Pistacia palaestina is a tree or shrub member of the family Anacardiaceae (the sumac family) common in the Levant region (especially Palestine and Syria). It is called terebinth in English, a name also used for Pistacia terebinthus, a similar tree from the western Mediterranean Basin.
Pistacia palaestina is distinguished from P. terebinthus "by its egg-shaped leaflets, which are drawn into a long point, with somewhat hairy margins, and by more spreading and branching flower clusters."
The terebinth is mentioned in the Hebrew Scriptures (or Old Testament), where the Hebrew word elah (plural elot) is used, although the word is sometimes translated as "oak". (The Hebrew word alon means "oak," and the words may be related.)
The word terebinth is found in three successive chapters of Genesis (12:6, 13:18, 14:13) in reference to the places where Abram (later Abraham) camped called "Terebinths of Mamre the Amorite". Here, the traditional rendering in English is "oaks of Mamre".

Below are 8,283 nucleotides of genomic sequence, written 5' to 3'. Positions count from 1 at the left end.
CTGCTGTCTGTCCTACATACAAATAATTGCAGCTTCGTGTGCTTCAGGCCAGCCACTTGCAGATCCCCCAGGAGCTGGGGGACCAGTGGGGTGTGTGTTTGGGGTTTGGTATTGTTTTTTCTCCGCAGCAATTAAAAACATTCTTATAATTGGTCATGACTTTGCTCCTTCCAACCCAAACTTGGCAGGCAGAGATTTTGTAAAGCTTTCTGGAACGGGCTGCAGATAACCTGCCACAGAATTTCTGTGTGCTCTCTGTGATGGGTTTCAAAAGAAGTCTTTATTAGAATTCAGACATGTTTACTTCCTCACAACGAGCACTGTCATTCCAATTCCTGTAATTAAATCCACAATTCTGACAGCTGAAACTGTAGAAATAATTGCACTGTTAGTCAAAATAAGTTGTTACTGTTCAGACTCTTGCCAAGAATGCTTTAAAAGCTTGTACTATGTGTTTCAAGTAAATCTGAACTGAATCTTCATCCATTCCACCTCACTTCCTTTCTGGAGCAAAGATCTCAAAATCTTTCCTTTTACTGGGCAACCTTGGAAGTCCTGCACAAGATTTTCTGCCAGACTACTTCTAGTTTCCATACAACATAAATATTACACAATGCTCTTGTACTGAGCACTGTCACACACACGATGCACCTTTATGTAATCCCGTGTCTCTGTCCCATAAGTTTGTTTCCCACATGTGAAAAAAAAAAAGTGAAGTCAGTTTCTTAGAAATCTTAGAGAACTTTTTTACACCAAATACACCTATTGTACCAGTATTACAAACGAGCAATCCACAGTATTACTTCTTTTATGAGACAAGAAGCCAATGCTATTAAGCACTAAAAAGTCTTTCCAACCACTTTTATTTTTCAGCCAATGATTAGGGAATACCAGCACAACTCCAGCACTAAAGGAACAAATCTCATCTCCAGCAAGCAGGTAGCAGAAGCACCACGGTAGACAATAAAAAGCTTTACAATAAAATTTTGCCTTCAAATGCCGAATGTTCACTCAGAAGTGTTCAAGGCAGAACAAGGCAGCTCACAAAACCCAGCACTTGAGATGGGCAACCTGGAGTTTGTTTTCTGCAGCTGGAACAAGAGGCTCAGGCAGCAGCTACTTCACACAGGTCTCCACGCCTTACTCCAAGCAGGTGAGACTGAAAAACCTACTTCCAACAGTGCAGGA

- For you will be ashamed of the terebinths that you have taken pleasure in.
The best known clear reference to a terebinth (elah) in the Hebrew Scriptures is that of the Valley of Elah or "Valley of the Terebinth" (עמק האלה), where David fought Goliath (1 Samuel 17:2, 19).
At least a few references occur in Judges: Ch 4 (in reference to Heber, the Kenite, of the children of Hobab), Ch 6 (in reference to an angel of the Lord who came to visit Gideon—most versions use 'oak'), and Ch 9 (in reference to the crowning of Abimelech, by the terebinth of the pillar that was in Shechem—again most versions use 'oak'). This reference of Abimelech's crowning by an oak is actually referring to the Palestine oak, closely related to the Kermes oak. The Hebrew distinguishes the Palestine oak and the terebinth. It is also mentioned in Hosea 4:13 when Hosea is talking about Israel's spiritual adultery by sacrificing to false gods and how to repent and be forgiven in Hosea 14.